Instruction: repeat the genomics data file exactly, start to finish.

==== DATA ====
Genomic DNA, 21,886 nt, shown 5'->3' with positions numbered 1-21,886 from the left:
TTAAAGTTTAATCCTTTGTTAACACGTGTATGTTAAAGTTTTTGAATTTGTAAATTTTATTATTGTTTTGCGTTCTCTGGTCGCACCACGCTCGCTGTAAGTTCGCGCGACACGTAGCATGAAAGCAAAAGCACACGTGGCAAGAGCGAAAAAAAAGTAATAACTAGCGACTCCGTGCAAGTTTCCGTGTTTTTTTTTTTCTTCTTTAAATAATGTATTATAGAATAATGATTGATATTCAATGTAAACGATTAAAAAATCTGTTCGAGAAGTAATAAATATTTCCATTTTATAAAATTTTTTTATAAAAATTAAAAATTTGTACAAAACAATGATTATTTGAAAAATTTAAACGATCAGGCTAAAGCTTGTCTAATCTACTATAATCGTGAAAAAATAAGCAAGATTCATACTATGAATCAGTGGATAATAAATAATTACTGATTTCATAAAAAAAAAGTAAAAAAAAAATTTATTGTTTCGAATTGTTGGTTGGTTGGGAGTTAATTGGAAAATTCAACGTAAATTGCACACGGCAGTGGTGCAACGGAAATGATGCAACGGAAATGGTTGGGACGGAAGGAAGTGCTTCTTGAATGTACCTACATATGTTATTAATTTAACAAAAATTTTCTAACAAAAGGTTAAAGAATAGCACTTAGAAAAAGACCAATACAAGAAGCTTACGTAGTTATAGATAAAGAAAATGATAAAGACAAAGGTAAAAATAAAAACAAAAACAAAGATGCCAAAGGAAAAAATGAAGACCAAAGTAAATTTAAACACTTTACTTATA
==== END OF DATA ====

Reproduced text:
Genomic DNA, 21,886 nt, shown 5'->3' with positions numbered 1-21,886 from the left:
TTAAAGTTTAATCCTTTGTTAACACGTGTATGTTAAAGTTTTTGAATTTGTAAATTTTATTATTGTTTTGCGTTCTCTGGTCGCACCACGCTCGCTGTAAGTTCGCGCGACACGTAGCATGAAAGCAAAAGCACACGTGGCAAGAGCGAAAAAAAAGTAATAACTAGCGACTCCGTGCAAGTTTCCGTGTTTTTTTTTTTCTTCTTTAAATAATGTATTATAGAATAATGATTGATATTCAATGTAAACGATTAAAAAATCTGTTCGAGAAGTAATAAATATTTCCATTTTATAAAATTTTTTTATAAAAATTAAAAATTTGTACAAAACAATGATTATTTGAAAAATTTAAACGATCAGGCTAAAGCTTGTCTAATCTACTATAATCGTGAAAAAATAAGCAAGATTCATACTATGAATCAGTGGATAATAAATAATTACTGATTTCATAAAAAAAAAGTAAAAAAAAAATTTATTGTTTCGAATTGTTGGTTGGTTGGGAGTTAATTGGAAAATTCAACGTAAATTGCACACGGCAGTGGTGCAACGGAAATGATGCAACGGAAATGGTTGGGACGGAAGGAAGTGCTTCTTGAATGTACCTACATATGTTATTAATTTAACAAAAATTTTCTAACAAAAGGTTAAAGAATAGCACTTAGAAAAAGACCAATACAAGAAGCTTACGTAGTTATAGATAAAGAAAATGATAAAGACAAAGGTAAAAATAAAAACAAAAACAAAGATGCCAAAGGAAAAAATGAAGACCAAAGTAAATTTAAACACTTTACTTATA